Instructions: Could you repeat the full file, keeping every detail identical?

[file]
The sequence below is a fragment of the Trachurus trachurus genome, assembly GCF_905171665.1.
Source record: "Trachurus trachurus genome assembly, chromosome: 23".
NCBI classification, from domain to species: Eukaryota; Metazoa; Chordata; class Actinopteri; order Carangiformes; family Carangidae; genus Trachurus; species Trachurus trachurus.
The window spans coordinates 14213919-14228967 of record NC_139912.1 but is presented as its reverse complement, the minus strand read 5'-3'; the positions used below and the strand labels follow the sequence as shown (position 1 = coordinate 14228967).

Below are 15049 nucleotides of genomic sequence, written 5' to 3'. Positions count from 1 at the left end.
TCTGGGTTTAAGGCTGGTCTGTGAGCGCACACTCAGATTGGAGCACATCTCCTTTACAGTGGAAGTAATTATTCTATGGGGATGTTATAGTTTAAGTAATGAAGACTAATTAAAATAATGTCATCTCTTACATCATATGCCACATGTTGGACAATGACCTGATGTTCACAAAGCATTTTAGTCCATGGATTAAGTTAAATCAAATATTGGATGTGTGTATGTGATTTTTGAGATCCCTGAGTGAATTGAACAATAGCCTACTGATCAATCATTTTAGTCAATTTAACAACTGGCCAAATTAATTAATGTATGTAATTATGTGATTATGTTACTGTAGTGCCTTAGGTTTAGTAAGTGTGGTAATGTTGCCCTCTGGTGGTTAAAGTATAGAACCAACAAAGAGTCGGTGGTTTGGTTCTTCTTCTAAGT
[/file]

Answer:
The sequence below is a fragment of the Trachurus trachurus genome, assembly GCF_905171665.1.
Source record: "Trachurus trachurus genome assembly, chromosome: 23".
NCBI classification, from domain to species: Eukaryota; Metazoa; Chordata; class Actinopteri; order Carangiformes; family Carangidae; genus Trachurus; species Trachurus trachurus.
The window spans coordinates 14213919-14228967 of record NC_139912.1 but is presented as its reverse complement, the minus strand read 5'-3'; the positions used below and the strand labels follow the sequence as shown (position 1 = coordinate 14228967).

Below are 15049 nucleotides of genomic sequence, written 5' to 3'. Positions count from 1 at the left end.
TCTGGGTTTAAGGCTGGTCTGTGAGCGCACACTCAGATTGGAGCACATCTCCTTTACAGTGGAAGTAATTATTCTATGGGGATGTTATAGTTTAAGTAATGAAGACTAATTAAAATAATGTCATCTCTTACATCATATGCCACATGTTGGACAATGACCTGATGTTCACAAAGCATTTTAGTCCATGGATTAAGTTAAATCAAATATTGGATGTGTGTATGTGATTTTTGAGATCCCTGAGTGAATTGAACAATAGCCTACTGATCAATCATTTTAGTCAATTTAACAACTGGCCAAATTAATTAATGTATGTAATTATGTGATTATGTTACTGTAGTGCCTTAGGTTTAGTAAGTGTGGTAATGTTGCCCTCTGGTGGTTAAAGTATAGAACCAACAAAGAGTCGGTGGTTTGGTTCTTCTTCTAAGT